There are a few different ways to write the equation of a line. One of the most common ways is called "slope-intercept" form. It's called this because it clearly identifies the slope and the y-intercept in the equation. The slope is the number written before the x. The y-intercept is the constant written at the end.
Let's look at an example: y = 3x + 2. The coefficient of the x-term is 3, this means the line has a slope of 3. The constant being added at the end is 2. This means the y-intercept (where the line crosses the y-axis) is at positive 2.
What do you do if there's a minus sign in between the two terms? For example, what about the equation y = 5x - 8? We can rewrite subtracting 8 as adding a negative 8. This means the y-intercept is at -8.
Using Points to Write Slope-Intercept Equation
If you know two points on a line, you can use them to write the equation of the line in slope-intercept form. The first step will be to use the points to find the slope of the line. This will give you the value of m that you can plug into y = mx + b. The second step will be to find the y-intercept. Once you know m and b, you can write the equation of the line.
Step 1: Find the slope (m)
The slope of the line through two points (x1,y1) and (x2,y2) can be found by using the formula below. Make sure to check out our lesson on using points to find slope if you need extra help on this step. Don't forget slope is rise over run: subtract the y-values in the numerator to get the rise and subtract the x-values in the denominator (in the same order!) to get the run.
Once you know the slope of the line, plug it in for m in y = mx + b. For example, if you used the formula and found that the slope is 2, you would write y = 2x + b. The example below shows the first steps you would take if you needed to write an equation of the line through the points (2,5) and (4,13).
Once you know the slope (m), you're halfway there. Now all that's left to find is the y-intercept (b). To find the y-intercept, choose one of the points on the line. It does not matter which point you choose (just pick the one that looks easiest to you). Plug in the values for x and y into the equation and solve for b.
Step 3: Write the equation in slope-intercept form (y = mx + b)
At this point, you've solved for both m and b. All that's left to do is to plug them both in and write the equation in slope-intercept form (y = mx + b).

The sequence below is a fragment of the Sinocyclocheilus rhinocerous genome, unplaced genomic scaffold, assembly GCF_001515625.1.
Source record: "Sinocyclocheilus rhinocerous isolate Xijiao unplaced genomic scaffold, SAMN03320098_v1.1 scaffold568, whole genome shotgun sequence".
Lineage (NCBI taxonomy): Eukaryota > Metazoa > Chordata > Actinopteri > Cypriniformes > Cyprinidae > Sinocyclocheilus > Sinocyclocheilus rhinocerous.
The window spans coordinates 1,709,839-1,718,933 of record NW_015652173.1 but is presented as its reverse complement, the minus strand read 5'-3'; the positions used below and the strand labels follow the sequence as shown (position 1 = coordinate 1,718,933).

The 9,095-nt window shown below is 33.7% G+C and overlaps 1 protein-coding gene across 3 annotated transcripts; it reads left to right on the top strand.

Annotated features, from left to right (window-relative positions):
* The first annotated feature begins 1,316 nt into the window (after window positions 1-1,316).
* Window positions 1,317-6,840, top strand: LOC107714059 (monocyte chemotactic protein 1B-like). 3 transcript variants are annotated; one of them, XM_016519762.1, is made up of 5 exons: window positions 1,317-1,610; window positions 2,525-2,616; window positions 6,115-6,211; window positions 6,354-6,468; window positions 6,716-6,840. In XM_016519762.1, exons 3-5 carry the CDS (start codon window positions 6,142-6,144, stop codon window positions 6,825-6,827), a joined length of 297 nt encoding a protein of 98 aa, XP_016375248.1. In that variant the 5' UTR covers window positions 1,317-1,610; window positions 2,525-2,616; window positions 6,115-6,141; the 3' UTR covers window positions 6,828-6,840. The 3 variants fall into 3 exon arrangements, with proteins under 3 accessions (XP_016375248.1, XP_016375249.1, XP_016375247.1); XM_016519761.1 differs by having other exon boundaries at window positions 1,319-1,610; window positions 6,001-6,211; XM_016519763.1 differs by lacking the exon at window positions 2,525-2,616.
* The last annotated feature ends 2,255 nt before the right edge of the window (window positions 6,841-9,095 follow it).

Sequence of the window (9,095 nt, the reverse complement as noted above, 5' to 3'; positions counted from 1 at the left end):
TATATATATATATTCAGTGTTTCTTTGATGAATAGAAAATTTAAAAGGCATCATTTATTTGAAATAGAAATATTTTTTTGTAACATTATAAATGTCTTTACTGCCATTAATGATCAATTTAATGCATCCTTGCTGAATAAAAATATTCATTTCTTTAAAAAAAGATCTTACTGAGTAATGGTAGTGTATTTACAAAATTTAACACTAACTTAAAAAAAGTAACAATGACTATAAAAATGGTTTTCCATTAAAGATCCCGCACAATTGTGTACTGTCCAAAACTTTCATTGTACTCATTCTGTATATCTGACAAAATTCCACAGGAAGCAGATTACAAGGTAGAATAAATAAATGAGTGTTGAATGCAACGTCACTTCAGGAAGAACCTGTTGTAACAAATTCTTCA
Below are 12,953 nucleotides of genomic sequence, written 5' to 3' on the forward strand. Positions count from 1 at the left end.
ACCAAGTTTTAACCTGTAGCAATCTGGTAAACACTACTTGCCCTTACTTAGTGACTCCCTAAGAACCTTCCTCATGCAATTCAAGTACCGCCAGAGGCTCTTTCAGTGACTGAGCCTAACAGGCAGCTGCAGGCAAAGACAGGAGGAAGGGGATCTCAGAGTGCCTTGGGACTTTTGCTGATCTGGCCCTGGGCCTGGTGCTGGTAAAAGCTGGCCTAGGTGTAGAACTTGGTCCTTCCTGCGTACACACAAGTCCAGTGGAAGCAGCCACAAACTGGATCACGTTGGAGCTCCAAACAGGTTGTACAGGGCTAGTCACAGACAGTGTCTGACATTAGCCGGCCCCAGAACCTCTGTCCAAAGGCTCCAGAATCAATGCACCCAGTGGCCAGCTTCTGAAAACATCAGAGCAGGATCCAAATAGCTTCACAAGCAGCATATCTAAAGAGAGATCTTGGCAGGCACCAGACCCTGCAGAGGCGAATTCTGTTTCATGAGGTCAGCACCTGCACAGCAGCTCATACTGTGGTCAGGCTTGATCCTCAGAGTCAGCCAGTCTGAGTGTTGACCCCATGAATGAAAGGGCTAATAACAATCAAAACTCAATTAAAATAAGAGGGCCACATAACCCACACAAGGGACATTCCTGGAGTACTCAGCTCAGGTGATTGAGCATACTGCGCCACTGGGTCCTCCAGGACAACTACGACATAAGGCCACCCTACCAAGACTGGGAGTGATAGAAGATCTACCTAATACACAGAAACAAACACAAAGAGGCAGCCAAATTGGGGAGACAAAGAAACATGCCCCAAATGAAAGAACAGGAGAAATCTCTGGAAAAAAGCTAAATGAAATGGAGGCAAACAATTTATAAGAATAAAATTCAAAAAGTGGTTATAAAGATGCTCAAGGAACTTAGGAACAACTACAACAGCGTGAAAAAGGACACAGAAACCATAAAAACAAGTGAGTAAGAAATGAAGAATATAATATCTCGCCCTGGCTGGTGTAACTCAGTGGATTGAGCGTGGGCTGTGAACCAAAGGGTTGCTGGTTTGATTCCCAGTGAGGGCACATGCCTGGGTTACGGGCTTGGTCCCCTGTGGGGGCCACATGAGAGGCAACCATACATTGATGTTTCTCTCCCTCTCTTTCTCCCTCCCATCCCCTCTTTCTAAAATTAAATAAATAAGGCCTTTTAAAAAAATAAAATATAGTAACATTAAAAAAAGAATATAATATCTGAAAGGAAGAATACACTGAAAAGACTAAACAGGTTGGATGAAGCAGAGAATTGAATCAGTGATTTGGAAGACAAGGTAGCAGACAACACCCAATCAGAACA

Step 4: Check Your Equation
It's always a good idea to check your work when possible. To double check the accuracy of your equation, you can use the other point that's on the line (the one you didn't use in Step 2 to find b). Plug in the x value from this point into your y = mx + b equation and see if it comes out to the correct y value.
Example 2: Write the equation of the line through (4,7) and (6,13)
Step 1: Find the slope (m). Use the formula to find the slope between the two points.
Once you know the slope, plug it in for m in y = mx + b. This gives you y = 3x + b.
Step 2: Find the y-intercept (b). Pick oneof the points on the line and use the x and y values to find b. It does not matter which point you choose. We'll pick the first point (4,7) and plug in 4 for x and 7 for y.
Step 3: Write the equation in slope-intercept form (y = mx + b) Now that we know m = 3 and b = -5, we can plug these values in and write the equation in slope-intercept form.
Step 4: Check your answer We used the point (4,7) in Step 2, so to check our equation we need to use the other point: (6,13). If you use the same point twice, it will not find a mistake. Make sure to use the point you didn't use to find the y-intercept in Step 2.
Plug in the x value from the other point and see if it works. If we plug in 6 for x in our equation, the y value should come out to 13.
3(6) - 5 = 18 - 5 = 13. It works!
If we had plugged in 6 and it came out to a number that wasn't 13, that would tell us that we had made a mistake somewhere along the way. If this happens to you, start by double checking to make sure you calculated the slope correctly. You may have used the formula incorrectly or missed a negative sign somewhere.
Ready to try a few problems on your own? Click the START button below to try a practice quiz!